If you’re a retailer, your ears must have been burning last week because you were the talk of the American Sportfishing Association Sportfishing Summit near Charleston. It’s been a major challenge for ASA to get retail members, and they want to fix that problem.
Believe it or not, ASA has only 44 retail members at this time. That number is woefully — but not historically — low. The high in the last decade is just over 100, and ASA officials and members (like me) would like to see that number go up significantly.
But how to do it? That’s the big question, and it’s proven to be a tough one. Currently, retailers get free admission to ICAST, and many believe there’s no reason to get further involved. ASA offers other benefits but must find new and better ways to make retailers aware of them. It’s also true that ASA needs to come up with other reasons for a retailer to join.
Then there’s the matter of dues. ASA dues need to be more transparent and more in line with the benefits of retail membership. What’s the use of joining for a modest amount, then watching your dues skyrocket in year two? That scenario has cost ASA most of its retail members over the past few years.
So, the bad news is that there are only 44 retail members of ASA right now. That number is low, but understandable given the current climate.
The good news is that getting you to join ASA was at the forefront of this year’s Summit. Dave Pfeiffer, president of Shimano North America Fishing, put it there. At the Board of Directors meeting that precedes the Summit and sets the stage for much of what will follow, Pfeiffer — a board member — made a motion to give every retailer who attends ICAST a “free” membership in ASA.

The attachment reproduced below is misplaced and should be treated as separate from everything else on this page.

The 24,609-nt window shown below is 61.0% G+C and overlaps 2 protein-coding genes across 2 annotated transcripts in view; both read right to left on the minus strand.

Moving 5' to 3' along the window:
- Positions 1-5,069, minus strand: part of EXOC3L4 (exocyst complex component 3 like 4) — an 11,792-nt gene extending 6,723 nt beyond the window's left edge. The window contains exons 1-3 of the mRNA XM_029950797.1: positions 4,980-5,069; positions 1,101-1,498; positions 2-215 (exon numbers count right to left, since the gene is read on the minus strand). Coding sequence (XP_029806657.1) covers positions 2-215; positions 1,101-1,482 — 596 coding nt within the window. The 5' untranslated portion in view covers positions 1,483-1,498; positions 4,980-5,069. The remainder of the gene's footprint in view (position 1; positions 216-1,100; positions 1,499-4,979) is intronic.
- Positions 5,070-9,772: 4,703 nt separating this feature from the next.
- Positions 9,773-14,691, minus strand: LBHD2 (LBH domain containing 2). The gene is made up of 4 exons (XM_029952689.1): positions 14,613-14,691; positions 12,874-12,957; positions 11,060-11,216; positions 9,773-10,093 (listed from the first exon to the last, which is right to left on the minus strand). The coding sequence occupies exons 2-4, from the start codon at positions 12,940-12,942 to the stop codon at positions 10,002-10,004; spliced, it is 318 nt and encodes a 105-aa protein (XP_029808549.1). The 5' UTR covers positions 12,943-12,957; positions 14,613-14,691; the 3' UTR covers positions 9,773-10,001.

It was intended to spur discussion and to put fresh eyes on an old issue … but it passed! Suddenly, and without input from the many committees that advise the board, retailers were going to get a free membership just by showing up at the industry’s largest trade show.
Not everyone was thrilled.
The Finance Committee noted that the change would cost ASA around $90,000 in revenue. The Membership Committee was concerned that a “free” membership sent a bad message — ASA membership is worth nothing!
Other committees considered what the change would mean to their facet of the organization, and ultimately several weighed in when the board met again after the conclusion of committee work. The free membership move was rescinded as quickly as it had been passed, and a committee is being formed to make recommendations on how ASA can grow retail membership.
I volunteered for the committee and hope to be appointed.
Ultimately, ASA may need a R3 (recruitment, retention and reactivation) program for retail members just as there is one for anglers. And the proposal has to start with more attractive benefits, a better dues structure and a seat at the table. That’s how you’ll know ASA is serious about this issue.